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I am using sed for multiple find and replace

Following is the command

sed -e "s/find/replace/g" -e "s/find1/replace1/g" sample.txt 

I am executing this through shell from c# code.(Using System.Diagnostics.Process class)

Result of find and replace is written in a file using .net stream writer asynchronously.

But result file does not contain CRLF. All data is in only 1 line. How to tackle this issue.

I have searched internet and I found that -b option can be used, but I do not know how to use it for above command(for multiple replacement in single command).

Does anybody know it?

            string command = string.Empty;

            foreach (KeyValuePair<string, object> kp in searchAndReplacePairs)
                string find = kp.Key;
                string replace = kp.Value.ToString();

                find = @"""s~" + find + "~";

                replace = replace + @"~g""  ";

                command = command + " -e " + find + replace;

            command = command + @""" + sourceFilePath + @""";

            ProcessStartInfo info = new ProcessStartInfo(@"sed.exe", command);
            info.RedirectStandardError = true;
            info.RedirectStandardOutput = true;
            info.UseShellExecute = false;

            System.Diagnostics.Process sed = System.Diagnostics.Process.Start(info);

            //StreamWriter output = new StreamWriter(destinationFilePath, false);

            BinaryWriter output = new BinaryWriter(File.Open(destinationFilePath, FileMode.Create));

            sed.OutputDataReceived += new DataReceivedEventHandler((Object o, DataReceivedEventArgs d) => 
                catch (Exception ex)


As can be seen in above code, I have to write the standard output to destination file. Shell does not allow to redirect the output in sed format for some unknown reason i.e.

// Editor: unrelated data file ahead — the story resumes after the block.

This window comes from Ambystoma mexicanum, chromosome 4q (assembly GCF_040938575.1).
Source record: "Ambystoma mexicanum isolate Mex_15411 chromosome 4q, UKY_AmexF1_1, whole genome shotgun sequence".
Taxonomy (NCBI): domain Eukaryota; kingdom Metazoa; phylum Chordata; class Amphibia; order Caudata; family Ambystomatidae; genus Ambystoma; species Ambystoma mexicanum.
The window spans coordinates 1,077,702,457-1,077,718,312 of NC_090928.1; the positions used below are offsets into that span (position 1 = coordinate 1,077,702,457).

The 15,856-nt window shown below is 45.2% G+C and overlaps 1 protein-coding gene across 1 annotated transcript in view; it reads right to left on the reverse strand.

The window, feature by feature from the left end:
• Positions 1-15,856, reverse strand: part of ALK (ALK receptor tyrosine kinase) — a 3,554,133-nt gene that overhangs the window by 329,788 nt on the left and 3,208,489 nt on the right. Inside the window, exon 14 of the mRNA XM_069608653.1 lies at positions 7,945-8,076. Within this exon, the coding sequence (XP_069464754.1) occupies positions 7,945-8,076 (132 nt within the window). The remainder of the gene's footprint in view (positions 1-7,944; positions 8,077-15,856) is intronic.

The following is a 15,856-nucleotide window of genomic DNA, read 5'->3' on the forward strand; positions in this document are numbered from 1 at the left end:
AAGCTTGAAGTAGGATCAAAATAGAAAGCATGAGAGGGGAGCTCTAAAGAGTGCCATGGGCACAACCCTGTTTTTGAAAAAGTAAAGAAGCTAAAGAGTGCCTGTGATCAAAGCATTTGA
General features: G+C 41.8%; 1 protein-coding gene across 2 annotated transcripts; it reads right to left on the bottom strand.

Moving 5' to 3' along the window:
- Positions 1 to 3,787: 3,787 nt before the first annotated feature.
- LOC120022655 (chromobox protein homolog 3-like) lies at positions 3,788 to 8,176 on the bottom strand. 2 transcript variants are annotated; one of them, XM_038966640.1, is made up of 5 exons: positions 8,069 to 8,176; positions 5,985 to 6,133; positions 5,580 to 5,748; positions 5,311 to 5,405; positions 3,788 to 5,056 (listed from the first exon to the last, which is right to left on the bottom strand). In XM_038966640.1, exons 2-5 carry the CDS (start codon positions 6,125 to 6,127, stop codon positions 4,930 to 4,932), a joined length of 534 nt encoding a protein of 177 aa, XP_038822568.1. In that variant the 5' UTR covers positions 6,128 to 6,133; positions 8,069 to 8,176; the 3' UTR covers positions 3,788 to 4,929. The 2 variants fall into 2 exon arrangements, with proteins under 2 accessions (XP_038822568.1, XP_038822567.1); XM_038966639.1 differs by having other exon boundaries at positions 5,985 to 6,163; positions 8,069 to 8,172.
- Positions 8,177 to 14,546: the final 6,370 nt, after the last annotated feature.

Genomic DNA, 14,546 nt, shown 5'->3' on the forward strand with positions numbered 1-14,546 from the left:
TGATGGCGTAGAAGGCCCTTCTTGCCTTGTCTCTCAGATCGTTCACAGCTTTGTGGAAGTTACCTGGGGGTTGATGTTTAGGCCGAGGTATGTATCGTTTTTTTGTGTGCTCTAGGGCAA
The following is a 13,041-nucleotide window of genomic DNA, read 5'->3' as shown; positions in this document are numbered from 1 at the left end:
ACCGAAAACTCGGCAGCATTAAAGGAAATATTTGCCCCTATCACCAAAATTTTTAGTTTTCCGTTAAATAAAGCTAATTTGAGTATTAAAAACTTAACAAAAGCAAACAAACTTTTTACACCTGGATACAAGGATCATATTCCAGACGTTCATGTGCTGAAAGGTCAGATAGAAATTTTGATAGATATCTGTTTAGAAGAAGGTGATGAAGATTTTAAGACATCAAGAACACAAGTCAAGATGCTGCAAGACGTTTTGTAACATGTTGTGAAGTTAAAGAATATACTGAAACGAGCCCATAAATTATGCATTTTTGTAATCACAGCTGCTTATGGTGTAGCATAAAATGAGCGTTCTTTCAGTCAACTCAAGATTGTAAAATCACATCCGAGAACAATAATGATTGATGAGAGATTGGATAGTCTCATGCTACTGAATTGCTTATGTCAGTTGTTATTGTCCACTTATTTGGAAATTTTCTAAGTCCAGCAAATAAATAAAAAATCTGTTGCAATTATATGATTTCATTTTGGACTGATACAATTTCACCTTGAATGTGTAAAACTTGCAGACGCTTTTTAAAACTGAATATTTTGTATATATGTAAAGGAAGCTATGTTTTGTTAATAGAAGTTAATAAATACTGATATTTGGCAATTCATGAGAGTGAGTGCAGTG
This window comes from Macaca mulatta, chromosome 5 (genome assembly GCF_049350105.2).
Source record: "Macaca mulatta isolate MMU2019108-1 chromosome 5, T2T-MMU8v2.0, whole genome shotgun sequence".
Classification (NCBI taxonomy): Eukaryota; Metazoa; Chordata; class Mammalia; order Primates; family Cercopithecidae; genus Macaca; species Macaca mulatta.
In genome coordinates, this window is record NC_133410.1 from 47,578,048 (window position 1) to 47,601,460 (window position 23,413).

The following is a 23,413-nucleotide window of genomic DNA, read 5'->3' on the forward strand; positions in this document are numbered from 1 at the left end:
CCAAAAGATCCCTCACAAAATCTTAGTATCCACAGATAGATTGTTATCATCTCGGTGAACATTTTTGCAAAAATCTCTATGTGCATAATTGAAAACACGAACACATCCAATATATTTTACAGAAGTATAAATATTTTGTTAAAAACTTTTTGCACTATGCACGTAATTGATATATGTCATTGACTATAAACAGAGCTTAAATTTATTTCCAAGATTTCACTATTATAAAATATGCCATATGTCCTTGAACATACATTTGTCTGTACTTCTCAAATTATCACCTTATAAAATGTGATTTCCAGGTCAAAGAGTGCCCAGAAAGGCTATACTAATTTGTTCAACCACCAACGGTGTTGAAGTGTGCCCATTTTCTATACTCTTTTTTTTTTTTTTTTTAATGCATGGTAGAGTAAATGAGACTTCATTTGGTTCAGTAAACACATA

sed -e "s~find~replace" inputFile.txt > outputFile.txt 

Above command if given through c# code, does not gets executed. Hence I had to write the above event handler which writes the data asynchronously. But I can't use streamWriter as it implements text writer and ignores the new line characters.

BinaryWriter if used, then null value is being sent to it's write method.

share|improve this question
I will really help people solve your problem if we know what OS you are running under, and how you are accessing (and which version) sed. As you have explained in your previous posts that your making a project (for distribution?) it will also help to know what your target platforms for distrubition are. –  shellter Dec 27 '12 at 15:21
That said, the -b option will not solve your problem. So first, test your sed code from the command line and see if you get your expected result. Then you can thing about running sed from inside c#. ### Leaving out C#, I don't see how your sed command will work, given that a string like "myfind111" will be replaced with "myreplace111", in the first edit (-e ...), meaning that the 2nd edit will never run. Switch the order of the 2 -e ... groups to fix that issue. Good luck –  shellter Dec 27 '12 at 16:00
I have added the code snippet which I am executing. –  sagar Dec 28 '12 at 9:02
again, please confirm that your sed command works as expected when you remove it from the C# environment. Run sed -e "s~find~replace" inputFile.txt > outputFile.txt from your command-line environment, then use cat -vet outputFile.txt. Do you see multiple lines? Are the last 1-3 positions on each line filed with '^M$', or just '$' (not quoted of course), OR else update your question to include that information. If running from the command-line still produces files with no line-breaks, then either your intput file doesn't have the line breaks that you think it does, or your sed is broken. –  shellter Dec 28 '12 at 17:30
AND again, if you are compiling a program to use sed, how can you be sure users will be using the same version? Be sure to use the bare minimum features of sed to increase compatibility! (Don't for instance use ~ as your separator if you can use /. Some seds will expect to see s\~s~r~ if you're not using '/, while others will be confused by the leading s\~, and expect to see only s~`. It's also unclear what benefit you expect to get calling sed like this. Thats a lot of code-work just to perform substitutions. I know java could do this with std classes. Can't C#? Good luck! –  shellter Dec 28 '12 at 17:31

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